2017 PSAT Scores and National Merit Qualifying Scores: How to Make Sense of Them
PSAT Scores Released
It’s been a few weeks since you took the PSAT, and by now you’ve probably even forgotten about it. But PSAT scores were recently released (December 11-13), so now you it’s time to figure out exactly what it all means. Confused? Well, let us help.
Understanding your PSAT scores
You will receive an Evidence Based Reading and Writing score on a scale from 160-760. You will also receive a Math score on a scale from 160-760. These two scores are then added together, resulting in your Total score, on a scale from 320-1520. These are the scores to pay attention to. For a step-by-step diagram of what each number on your score report means, see this guide.
While there are some other metrics (“Test Scores,” “Cross-Test Scores,” and “Subscores”) the number that really matters is your Total Score. Each score will also be tied to your Nationally Representative Sample Percentile. This simply means that if you scored in the 60th percentile, you scored higher than 60% of the other high school juniors who took the PSAT. If you are a sophomore, then your scores are compared only to the other sophomores who took the exam. What’s a good PSAT Score for a sophomore? It all depends on what your goals are.
If your ultimate goal is Ivy League admission, then you should aim to be in the 95th percentile or higher. If you’re looking at less selective institutions, then 80th percentile is a good benchmark. But keep in mind that 1) these are very early days, and your score can improve markedly over the next year 2) this is not necessarily an indication of what you would score on the SAT. More on this in the next section.
Why aren’t the PSAT scores out of 800?
Notice that the highest total score a student could achieve on the PSAT is 1520, but the highest total score a student could achieve on the SAT is a 1600. Why would a perfect score on the PSAT not lead to a perfect score on the SAT? Because the PSAT is easier than the SAT. Not only is it a shorter test, but also the material is not the same. The CollegeBoard is being conservative. And we agree. In our experience, PSAT scores are usually higher than SAT scores.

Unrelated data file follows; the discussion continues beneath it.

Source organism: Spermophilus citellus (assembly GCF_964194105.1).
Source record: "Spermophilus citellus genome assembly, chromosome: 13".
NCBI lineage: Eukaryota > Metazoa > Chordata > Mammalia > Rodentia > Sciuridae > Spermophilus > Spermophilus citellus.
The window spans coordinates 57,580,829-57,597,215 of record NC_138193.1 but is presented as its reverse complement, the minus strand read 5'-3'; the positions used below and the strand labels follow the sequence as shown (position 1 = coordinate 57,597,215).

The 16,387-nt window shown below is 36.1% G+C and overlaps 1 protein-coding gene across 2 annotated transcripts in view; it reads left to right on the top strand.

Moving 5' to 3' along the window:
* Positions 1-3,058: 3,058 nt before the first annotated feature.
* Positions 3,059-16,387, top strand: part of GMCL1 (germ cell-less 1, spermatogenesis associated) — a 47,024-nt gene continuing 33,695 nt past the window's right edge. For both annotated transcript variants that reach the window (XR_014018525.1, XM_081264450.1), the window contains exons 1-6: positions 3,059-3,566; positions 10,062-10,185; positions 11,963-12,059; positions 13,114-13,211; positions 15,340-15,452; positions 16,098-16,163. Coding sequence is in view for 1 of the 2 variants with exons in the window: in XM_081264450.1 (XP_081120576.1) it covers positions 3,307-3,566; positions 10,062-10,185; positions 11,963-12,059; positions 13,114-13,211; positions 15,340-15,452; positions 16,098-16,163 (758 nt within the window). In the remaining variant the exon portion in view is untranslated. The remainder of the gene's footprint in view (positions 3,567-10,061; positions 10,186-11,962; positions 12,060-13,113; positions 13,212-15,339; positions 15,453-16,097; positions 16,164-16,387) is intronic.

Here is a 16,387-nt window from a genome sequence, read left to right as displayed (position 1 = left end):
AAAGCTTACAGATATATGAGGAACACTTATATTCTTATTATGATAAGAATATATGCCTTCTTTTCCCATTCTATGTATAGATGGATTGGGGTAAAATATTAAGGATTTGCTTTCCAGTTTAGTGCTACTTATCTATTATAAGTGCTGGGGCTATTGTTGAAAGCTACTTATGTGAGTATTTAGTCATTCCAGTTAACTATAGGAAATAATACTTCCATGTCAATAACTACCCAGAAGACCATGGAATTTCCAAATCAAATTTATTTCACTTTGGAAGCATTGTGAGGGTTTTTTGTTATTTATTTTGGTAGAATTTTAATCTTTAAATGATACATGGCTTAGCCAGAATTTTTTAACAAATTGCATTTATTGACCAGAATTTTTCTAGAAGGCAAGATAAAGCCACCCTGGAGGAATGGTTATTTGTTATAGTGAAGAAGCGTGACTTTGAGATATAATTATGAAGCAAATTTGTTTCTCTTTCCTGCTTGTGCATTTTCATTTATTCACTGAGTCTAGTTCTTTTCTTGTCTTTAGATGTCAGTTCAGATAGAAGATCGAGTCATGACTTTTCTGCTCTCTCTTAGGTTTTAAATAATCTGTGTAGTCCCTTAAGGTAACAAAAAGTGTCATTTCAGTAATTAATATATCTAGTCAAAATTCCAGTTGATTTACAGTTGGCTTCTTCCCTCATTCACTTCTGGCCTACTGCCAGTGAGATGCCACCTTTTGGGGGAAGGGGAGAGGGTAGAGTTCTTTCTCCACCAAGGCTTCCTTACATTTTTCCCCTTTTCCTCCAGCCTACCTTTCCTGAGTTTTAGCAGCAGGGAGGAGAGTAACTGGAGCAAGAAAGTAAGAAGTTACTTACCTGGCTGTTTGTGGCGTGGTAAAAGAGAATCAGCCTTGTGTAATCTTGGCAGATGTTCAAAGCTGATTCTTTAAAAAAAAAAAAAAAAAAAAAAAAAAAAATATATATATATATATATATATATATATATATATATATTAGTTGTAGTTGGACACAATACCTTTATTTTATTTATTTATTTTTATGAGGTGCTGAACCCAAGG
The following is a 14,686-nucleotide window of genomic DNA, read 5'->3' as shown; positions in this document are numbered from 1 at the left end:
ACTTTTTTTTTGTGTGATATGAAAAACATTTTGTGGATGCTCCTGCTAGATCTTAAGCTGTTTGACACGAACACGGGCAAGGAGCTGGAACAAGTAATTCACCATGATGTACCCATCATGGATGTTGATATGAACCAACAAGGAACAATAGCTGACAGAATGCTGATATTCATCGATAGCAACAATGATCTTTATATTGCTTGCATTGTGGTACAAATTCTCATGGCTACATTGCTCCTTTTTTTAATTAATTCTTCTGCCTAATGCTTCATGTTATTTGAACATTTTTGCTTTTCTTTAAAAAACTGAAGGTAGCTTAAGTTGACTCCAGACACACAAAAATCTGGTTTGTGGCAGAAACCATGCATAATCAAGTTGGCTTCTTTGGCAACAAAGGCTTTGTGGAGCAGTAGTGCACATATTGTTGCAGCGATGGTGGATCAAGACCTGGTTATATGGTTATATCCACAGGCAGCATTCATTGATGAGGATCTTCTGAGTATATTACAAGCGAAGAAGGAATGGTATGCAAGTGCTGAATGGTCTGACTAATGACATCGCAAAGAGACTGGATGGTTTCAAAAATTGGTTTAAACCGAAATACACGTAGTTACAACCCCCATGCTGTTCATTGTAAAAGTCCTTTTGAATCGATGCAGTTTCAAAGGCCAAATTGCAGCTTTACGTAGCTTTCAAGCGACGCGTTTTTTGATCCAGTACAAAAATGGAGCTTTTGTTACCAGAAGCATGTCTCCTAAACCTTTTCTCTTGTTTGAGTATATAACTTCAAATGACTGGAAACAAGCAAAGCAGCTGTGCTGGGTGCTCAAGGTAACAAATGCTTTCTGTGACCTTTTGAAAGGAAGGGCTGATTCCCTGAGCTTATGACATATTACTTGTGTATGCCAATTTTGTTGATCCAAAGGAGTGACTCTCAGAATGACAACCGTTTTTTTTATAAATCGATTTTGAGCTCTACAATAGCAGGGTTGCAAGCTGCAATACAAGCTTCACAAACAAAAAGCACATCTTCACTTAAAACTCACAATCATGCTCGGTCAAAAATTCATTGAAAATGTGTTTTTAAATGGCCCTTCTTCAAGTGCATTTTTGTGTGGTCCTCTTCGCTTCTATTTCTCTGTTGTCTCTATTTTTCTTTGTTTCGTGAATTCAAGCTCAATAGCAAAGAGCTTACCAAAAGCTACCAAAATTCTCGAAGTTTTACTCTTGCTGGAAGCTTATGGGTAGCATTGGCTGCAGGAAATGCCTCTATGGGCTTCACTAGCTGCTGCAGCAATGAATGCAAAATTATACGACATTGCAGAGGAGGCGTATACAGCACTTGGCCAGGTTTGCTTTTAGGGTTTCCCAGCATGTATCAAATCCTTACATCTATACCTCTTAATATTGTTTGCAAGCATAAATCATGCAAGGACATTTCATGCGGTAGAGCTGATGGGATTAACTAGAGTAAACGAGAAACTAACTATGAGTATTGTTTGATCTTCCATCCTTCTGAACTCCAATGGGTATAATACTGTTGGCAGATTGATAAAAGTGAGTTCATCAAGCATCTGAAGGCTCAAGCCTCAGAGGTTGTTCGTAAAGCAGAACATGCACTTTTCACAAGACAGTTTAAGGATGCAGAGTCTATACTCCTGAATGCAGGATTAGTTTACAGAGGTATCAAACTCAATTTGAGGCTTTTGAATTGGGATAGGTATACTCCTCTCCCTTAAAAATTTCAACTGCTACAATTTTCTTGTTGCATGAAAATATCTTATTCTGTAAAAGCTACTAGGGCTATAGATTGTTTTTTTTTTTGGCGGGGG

What about the National Merit Selection Index?
The National Merit Scholarship is a distinction and a small sum of money given to recipients. The first step of qualifying for the National Merit Scholarship is scoring well on the PSAT as a junior. How well do you need to score? That figure changes annually and is released later in the year, but for Californians (one of the most competitive states) the minimum score to qualify is usually about 220.
Your NMSC Selection Index score is calculated by adding together the Reading score, the Writing and Language score, and the Math score, and then multiplying the total by two. A Reading score of 33, a Writing and Language score of 35, and a Math score of 30 would yield a NMSC selection index of 196. But this is just the beginning: qualifying students have a long path to get to the coveted National Merit Scholarship Finalist round. Check out the National Merit site for full details on what to expect.